Friday, January 22, 2010

Political Games

Beleaguered Prime Minister Gordon Brown is hoping to regain the political initiative with a bold programme of constitutional reform, with the aim of bringing the glamour of showbusiness to the mother of Parliaments. “I want to bring Parliament into the twenty first century and tap into the pulse of popular culture,” he told Fearne Cotton during a recent Radio One interview. “It is vital that increase the appeal of politics the popularity of politicians to the 18-25 year old group. They are our future!” It is widely believed that his first target for reform will be the increasingly tired-looking Prime Minister’s Question Time.

The new Question Time will be modelled after the popular BBC TV series Shooting Stars. There will be no set running order for questions, with the House of Commons instead collectively calling down the 'Dove From Above', which will have all of that week’s prospective questions attached to it. Both sides of the House will then engage in a series of speciality rounds in order to win the right to choose a specific question from the Dove. It is proposed that these speciality rounds could include an impressions round in which members of each party would be called upon to perform their impersonations of well-known celebrities. If members of the public in the gallery can guess who the impression is of, then the right to choose a question is won. It is thought that the Labour leadership is particularly keen to include this round as Deputy Leader Harriet Harman is known to have frequently entertained her Cabinet colleagues with her amazing repertoire of impersonations - her Noddy Holder is said to be especially convincing. Harman isn't the only cabinet member with a gift for mimicry. Many senior Labour politicians fondly remember the 1998 Downing Street Christmas party at which Peter Mandelson donned one of Cherie Blair’s dresses, balanced a bowl of fruit on his head and performed a Carmen Miranda number.

According to plans drawn up by top Downing Street advisors, senior members of the main parties will adopt the guises of the popular stars of the TV series. Brown and Ed Balls will obviously be Vic Reeves and Bob Mortimer, with Foreign Secretary David Milliband donning a blonde wig to portray Ulrika Jonsson, whilst Tory leader David Cameron will be greasy fifties throwback Mark Lamarr. It is believed that shadow Foreign Secretary William Hague will be offered the role of George 'What Are The Scores' Daws (he’s a big baby). However, it is believed that Hague has privately been highly critical of Brown's plan, arguing that Shooting Stars is already a dated format and its use by the Government underlines just how out of touch with popular culture the Prime Minister is.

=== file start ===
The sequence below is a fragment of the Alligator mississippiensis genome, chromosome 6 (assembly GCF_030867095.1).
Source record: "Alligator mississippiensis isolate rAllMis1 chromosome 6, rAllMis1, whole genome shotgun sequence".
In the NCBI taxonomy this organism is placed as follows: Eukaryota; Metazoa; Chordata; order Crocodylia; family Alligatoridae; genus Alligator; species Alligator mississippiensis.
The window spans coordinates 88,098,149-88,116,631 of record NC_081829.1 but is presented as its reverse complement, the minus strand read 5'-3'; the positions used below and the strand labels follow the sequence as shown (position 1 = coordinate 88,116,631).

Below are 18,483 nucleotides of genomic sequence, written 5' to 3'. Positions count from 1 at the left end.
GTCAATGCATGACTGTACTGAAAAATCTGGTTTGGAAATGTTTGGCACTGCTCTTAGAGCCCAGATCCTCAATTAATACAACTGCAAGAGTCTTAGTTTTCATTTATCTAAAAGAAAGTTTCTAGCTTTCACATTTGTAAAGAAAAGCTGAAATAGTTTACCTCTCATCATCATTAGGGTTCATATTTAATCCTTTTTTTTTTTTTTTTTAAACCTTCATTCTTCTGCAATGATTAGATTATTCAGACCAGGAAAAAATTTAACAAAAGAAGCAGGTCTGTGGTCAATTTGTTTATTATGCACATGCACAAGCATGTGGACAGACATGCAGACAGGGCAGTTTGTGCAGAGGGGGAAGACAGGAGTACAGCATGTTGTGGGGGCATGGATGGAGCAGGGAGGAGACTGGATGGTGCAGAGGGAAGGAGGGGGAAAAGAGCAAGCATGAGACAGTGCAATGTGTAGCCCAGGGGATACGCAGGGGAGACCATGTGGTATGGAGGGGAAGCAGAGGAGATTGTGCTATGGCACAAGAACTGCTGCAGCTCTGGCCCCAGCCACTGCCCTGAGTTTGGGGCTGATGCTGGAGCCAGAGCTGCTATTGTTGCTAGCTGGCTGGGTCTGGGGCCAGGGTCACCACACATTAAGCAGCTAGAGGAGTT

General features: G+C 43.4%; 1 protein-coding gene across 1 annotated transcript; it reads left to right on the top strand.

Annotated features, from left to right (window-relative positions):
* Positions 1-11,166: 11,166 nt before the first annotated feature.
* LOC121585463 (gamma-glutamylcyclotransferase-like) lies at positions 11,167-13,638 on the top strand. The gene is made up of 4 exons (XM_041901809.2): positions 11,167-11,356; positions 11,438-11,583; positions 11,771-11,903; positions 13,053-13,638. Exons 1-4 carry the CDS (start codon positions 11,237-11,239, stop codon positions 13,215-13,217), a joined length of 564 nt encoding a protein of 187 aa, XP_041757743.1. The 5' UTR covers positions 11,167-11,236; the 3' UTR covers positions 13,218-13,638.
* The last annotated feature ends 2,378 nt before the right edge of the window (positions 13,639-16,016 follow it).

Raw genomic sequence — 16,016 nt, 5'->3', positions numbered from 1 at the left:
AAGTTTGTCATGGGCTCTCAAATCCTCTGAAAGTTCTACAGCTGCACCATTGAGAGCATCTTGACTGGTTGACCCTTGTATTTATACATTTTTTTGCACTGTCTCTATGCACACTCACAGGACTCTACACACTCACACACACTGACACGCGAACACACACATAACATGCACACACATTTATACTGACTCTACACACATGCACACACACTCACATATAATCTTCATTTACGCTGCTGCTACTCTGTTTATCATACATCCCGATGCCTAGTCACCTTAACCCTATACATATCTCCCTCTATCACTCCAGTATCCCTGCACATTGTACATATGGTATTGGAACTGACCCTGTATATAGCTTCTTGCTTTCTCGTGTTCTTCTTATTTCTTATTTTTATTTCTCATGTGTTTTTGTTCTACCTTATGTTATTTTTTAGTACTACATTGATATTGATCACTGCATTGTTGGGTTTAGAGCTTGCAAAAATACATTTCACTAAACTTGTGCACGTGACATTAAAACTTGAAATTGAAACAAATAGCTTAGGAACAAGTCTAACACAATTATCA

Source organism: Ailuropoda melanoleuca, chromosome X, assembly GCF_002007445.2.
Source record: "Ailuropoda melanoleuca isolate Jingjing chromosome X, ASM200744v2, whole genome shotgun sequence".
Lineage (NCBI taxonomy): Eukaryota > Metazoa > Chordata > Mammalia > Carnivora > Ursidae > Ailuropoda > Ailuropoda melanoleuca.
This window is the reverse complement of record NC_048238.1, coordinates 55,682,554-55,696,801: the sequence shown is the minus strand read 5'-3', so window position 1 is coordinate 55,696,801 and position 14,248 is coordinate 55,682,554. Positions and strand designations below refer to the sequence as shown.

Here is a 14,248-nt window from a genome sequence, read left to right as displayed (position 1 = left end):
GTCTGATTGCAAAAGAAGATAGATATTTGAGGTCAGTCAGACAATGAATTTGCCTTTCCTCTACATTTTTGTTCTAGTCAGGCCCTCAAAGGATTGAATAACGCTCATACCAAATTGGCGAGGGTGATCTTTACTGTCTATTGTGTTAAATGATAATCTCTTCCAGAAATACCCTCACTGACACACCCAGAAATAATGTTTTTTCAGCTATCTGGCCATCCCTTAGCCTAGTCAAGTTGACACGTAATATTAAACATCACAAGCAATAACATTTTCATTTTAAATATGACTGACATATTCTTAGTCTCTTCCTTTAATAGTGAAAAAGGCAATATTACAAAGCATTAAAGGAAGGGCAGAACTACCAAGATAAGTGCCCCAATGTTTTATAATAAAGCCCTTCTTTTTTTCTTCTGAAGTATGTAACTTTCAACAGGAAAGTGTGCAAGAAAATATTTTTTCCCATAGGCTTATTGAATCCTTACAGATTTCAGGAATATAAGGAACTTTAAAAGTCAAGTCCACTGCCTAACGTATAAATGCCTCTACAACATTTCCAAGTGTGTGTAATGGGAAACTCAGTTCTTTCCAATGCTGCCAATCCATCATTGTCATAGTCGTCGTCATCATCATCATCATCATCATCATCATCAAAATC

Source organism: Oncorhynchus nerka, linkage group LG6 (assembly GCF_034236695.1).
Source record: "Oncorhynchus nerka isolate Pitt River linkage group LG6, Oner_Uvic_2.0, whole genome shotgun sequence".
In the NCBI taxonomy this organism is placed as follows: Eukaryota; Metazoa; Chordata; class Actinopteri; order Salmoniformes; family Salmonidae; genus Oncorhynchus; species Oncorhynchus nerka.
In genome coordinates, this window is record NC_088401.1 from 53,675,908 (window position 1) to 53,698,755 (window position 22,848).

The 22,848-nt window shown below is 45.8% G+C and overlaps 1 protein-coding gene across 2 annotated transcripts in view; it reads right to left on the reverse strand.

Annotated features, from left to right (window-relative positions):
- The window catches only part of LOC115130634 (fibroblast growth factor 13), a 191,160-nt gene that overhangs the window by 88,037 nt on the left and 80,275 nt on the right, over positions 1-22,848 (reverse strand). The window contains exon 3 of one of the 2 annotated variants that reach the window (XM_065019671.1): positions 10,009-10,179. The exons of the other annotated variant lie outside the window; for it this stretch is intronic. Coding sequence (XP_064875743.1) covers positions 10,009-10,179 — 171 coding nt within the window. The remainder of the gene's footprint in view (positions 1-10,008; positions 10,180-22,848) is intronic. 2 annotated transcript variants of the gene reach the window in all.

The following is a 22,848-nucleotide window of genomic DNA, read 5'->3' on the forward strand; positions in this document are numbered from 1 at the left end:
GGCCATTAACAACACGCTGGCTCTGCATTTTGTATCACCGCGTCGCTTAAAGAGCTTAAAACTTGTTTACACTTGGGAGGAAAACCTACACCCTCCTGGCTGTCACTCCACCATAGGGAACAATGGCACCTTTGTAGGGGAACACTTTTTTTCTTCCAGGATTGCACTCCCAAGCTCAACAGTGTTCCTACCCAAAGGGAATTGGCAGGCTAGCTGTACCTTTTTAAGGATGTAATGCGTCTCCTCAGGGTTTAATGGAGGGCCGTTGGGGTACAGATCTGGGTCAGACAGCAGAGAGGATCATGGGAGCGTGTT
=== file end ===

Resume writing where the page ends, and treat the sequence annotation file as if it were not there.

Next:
The opposition is believed to prefer a more contemporary model for Question Time, such as Who Wants to be a Millionaire. It is thought that Cameron is preparing a set of counter proposals under which MPs who have tabled questions will first face a preliminary quiz to establish which can complete his or her expense accounts quickest - the winner will then be quizzed by a smarmy host (possibly Tony Blair). If they get the initial answer right they will be allowed to ask their tabled question - they will then be given the chance to 'double up' and ask a supplementary question, provided they get the next answer right. A wrong answer will bring their line of questioning to a halt, and the runner-up from the preliminary round will take their place and the process start again. When the Prime Minister answers the questions posed by the contestants he will be allowed the opportunity to phone a friend or ask the Commons for help with an answer.

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